Red Deer Golf and Country Club general manager Don McFarlane is retiring after nearly 44 years in the golf industry. (Photo courtesy of Red Deer Golf and Country Club)

Don McFarlane retiring as Red Deer Golf and Country Club GM

McFarlane still expects to keep his golf game sharp as a member at RDGCC

Don McFarlane first came upon the Red Deer Golf and Country Club as a fresh-faced teen.

As a school-aged kid, he shined shoes for 35 cents a pair, or $10 for the whole summer.

“Every May I would walk around with a pocket full of money and every August, I’d be bumming money from my parents to buy more polish,” he said with a chuckle.

That was his first gig in golf, but far from his last. From the back shop to an executive and everything in between, it has been a lifetime in the sport for McFarlane, who is leaving RDGCC as the general manager, after holding the role since 2006.

“It’s been great. It’s been pretty rewarding. A lot of work, a lot of fun and got to work with a lot of really good people,” he said of his 44-plus year career in golf.

McFarlane is retiring this year and handing the reigns to Mike Kenney, but he won’t be far from the course. He plans on remaining a member at the club and playing three or four rounds a week, visiting his grandkids more often, but other than that doesn’t have much of an agenda.

It has been a lifetime of love for the sport and the people he’s got to work with over the years. In 1973, McFarlane was the first Canadian to ever enroll at the San Diego Golf Academy, a two-year program for professional and golf management.

He returned to Alberta and was named head pro at the Grande Prairie Golf and Country Club, where he owned and operated the pro shop for 29 years. The last seven of those he was an executive pro for the entire golf operation.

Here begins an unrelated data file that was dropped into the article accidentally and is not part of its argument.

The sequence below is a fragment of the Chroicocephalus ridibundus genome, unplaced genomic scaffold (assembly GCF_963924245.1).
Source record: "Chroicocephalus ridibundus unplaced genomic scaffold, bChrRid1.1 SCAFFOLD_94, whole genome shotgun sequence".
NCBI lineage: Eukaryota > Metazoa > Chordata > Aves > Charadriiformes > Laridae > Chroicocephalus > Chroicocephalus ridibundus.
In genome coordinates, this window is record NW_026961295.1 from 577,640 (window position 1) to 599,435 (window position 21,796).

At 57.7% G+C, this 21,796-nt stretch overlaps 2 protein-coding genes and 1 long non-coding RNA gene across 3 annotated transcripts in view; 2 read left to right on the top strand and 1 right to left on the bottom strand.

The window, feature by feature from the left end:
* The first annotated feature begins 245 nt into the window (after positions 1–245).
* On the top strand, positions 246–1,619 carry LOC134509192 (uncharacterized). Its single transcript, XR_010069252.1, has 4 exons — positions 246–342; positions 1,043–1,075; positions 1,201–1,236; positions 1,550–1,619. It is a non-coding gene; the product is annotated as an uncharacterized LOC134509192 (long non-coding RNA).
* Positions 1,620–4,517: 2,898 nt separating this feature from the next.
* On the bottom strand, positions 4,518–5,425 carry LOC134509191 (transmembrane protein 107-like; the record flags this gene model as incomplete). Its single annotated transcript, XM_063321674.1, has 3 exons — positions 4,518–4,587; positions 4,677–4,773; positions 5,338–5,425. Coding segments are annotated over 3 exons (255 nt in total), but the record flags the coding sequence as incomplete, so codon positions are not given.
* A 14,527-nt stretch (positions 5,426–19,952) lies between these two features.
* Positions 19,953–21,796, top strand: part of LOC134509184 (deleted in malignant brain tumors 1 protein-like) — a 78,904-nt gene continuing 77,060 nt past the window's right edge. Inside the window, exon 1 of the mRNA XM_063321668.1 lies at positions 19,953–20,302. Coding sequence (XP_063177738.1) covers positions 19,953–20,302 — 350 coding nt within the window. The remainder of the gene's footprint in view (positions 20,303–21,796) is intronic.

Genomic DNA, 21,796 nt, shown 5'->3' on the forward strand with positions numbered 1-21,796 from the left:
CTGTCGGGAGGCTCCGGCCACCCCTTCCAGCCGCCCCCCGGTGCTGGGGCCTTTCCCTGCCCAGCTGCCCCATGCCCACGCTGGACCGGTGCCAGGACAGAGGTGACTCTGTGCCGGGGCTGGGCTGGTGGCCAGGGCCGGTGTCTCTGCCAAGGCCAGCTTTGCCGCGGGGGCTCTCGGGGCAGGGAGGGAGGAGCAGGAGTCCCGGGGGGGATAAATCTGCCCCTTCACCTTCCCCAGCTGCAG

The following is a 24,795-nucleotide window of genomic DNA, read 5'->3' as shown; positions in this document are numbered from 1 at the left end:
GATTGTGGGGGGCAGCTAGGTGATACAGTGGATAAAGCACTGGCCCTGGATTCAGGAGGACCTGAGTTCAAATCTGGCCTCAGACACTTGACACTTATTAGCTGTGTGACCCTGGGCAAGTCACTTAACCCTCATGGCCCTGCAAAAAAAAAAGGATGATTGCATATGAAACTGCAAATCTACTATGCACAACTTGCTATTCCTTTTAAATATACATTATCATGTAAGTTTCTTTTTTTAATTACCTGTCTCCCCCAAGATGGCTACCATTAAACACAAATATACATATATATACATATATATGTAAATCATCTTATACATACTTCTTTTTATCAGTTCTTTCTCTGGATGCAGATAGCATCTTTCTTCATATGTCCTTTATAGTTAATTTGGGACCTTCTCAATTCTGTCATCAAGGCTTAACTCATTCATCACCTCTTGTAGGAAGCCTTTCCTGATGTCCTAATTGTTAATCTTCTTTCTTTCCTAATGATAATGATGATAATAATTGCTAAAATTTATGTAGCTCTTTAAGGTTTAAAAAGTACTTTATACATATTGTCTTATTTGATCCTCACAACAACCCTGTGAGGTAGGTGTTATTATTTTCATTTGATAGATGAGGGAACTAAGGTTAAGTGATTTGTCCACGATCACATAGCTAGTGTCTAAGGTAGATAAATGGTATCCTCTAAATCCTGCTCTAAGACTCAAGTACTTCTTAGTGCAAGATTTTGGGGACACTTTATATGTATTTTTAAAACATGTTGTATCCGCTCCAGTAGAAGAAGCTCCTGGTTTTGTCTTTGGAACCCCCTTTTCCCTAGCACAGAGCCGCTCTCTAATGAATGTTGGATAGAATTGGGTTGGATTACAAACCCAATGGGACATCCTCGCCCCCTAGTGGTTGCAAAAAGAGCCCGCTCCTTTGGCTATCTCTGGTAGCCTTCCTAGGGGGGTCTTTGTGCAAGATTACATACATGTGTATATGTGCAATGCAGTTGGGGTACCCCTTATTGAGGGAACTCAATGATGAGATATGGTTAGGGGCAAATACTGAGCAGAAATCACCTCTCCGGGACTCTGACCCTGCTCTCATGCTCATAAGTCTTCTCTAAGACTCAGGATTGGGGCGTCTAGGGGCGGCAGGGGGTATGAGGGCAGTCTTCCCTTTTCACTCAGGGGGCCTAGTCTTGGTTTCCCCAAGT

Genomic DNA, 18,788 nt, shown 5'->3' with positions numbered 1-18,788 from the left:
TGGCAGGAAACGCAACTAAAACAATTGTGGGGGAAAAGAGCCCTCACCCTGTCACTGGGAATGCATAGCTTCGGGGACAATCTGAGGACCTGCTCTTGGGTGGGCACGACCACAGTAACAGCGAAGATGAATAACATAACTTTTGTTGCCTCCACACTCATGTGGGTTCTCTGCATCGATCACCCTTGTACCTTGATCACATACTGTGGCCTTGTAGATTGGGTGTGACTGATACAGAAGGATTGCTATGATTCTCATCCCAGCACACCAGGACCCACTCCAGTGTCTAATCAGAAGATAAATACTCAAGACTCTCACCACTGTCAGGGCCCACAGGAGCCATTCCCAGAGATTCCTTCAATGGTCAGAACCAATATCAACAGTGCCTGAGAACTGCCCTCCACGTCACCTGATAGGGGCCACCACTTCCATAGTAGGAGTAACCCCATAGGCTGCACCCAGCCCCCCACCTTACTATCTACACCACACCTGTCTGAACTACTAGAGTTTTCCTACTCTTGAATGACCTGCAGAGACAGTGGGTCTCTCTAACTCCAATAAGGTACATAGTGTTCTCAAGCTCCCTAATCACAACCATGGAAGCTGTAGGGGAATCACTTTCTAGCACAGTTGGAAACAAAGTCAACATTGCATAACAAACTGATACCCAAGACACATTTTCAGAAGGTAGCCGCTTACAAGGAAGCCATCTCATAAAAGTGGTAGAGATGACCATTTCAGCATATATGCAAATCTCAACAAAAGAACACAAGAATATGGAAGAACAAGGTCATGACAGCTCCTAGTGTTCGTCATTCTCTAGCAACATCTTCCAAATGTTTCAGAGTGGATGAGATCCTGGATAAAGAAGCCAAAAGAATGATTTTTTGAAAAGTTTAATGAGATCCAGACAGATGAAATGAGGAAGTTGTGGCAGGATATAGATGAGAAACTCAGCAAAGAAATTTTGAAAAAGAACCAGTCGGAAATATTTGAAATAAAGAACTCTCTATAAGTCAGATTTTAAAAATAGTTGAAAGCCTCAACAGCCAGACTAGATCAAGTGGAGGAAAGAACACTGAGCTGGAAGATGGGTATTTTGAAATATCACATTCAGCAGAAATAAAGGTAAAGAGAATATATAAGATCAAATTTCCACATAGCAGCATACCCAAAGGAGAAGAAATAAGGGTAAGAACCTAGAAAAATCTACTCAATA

McFarlane says the main thing he’s seen change in his time involved in the game, is the professionalism that’s involved with it all. With the pros taking the game more seriously in terms of training than they ever have, there has been a trickle-down effect all the way to amateurs.

“The quality of the golf experience. The clubhouses are better, the golf courses are better groomed and the expectations of the members are higher. It’s justifiable,” he said.

“Golf has become a way of life, a way to get away from life. So, it’s grown quite a bit from what it used to be. Higher expectations in every area and a lot more professional experience from the time you get in the parking lot. It’s good, the game has grown.”

While he has fond memories of his time in Grande Prairie, whether it be in minor hockey, curling or junior hockey, McFarlane said being back where it all started has been exactly what he had hoped it would be.

“When I was in Grande Prairie I was able to get involved a lot more in the community, it was busy all the time. I owned the golf shop and we raised our kids there. When we came back to Red Deer, it was just like coming home,” he said.

“I love the golf course, I love the property and the staff kinda keeps you young. They’ve lapped me in a lot of areas, so it’s a good time for me to go.”

Email sports tips to Byron Hackett

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